A young Warwick man caused the death a frail pensioner from a heart attack following a confrontation after banging on his window, a jury has been told.
Steven Jones then plotted with a group of friends to lie about the incident, and beat up a youngster who had co-operated with the police investigation, it is alleged.
Jones, 25, who is from Warwick but of no fixed address, has pleaded not guilty at Warwick Crown Court to the manslaughter of 75-year-old William Heathcote in November 2014.
He and three teenagers, Frankie McDonagh, 19, of Cherry Street, Warwick; Stephan Reilly (19) of Willes Road, Leamington; and Paige Tomlinson, 18, of Mercia Way, Warwick, have all denied perverting the course of justice.
Jones also denies intimidating a teenage witness by assaulting and threatening him, knowing he was to be a witness.
Prosecutor Benjamin Aina QC told the jury: “On Tuesday the 18th of November 2014, at 8.20 in the evening, a 23-year-old man banged on the window of residential premises in Warwick.
“The prosecution say that 23-year-old man was Steven Jones. He was with a group of his friends who were at the time aged between 15 and 17.
“There had been a campaign of banging on the windows of this address by local youths, designed to harass and alarm the occupier; and it is the prosecution case that Steven Jones banged on the window as part of this campaign of harassment.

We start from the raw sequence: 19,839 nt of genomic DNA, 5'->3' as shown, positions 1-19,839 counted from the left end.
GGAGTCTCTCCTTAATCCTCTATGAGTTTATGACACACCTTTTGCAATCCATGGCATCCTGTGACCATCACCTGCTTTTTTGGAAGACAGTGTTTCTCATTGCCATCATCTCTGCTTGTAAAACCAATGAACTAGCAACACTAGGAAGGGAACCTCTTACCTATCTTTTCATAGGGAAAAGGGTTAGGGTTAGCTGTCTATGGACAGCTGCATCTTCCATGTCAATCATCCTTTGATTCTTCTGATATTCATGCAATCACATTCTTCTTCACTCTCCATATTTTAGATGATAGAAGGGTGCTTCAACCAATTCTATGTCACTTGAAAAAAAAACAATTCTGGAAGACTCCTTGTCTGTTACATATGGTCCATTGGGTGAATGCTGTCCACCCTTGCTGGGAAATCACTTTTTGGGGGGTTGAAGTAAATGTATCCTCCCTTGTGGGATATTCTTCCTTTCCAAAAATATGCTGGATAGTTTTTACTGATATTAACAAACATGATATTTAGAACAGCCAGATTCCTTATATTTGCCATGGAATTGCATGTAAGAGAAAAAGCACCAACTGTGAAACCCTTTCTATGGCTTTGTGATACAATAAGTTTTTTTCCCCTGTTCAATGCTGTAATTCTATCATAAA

“The occupier of the address was a 75-year-old man, William Heathcote, who was familiarly known as Bill.
“Bill had suffered a stroke in 2007, and as a result he had weakness in his right arm and difficulty in speaking and difficulty in walking. He was a frail man,” said Mr Aina.
“It is the prosecution case that when Steven Jones banged on Bill’s window he knew Bill was inside, he knew Bill was elderly and frail, and he knew Bill had difficulty speaking and walking.”
Mr Aina said Jones knew Bill had symptoms similar to those displayed by his own mother, who had suffered a stroke.
“It is the prosecution case that his act of banging on the window was an intentional act of harassment designed to bring a frail, poorly, elderly man out of his premises so that he could be taunted.”
And as a result the pensioner came out in a state of annoyance, without putting on socks or shoes, and holding a broom with the handle-end away from him, shouting at Jones to go away.
He began swinging the broom at Jones, who was laughing and dodging out of the way, knocking the broom away, but remaining close to Bill, ‘taunting him by his presence.’
“At one point Bill was able to hit Steven Jones on the shoulder with the broom, but Steven Jones just laughed and then ran towards his young friends.
“It was at this point Bill suffered a heart attack and collapsed. An ambulance was summoned and he was taken to Warwick Hospital, but was declared dead at 9.35 in the evening.
“It is the prosecution case Steven Jones was responsible for the death of Bill and in law is guilty of his manslaughter.”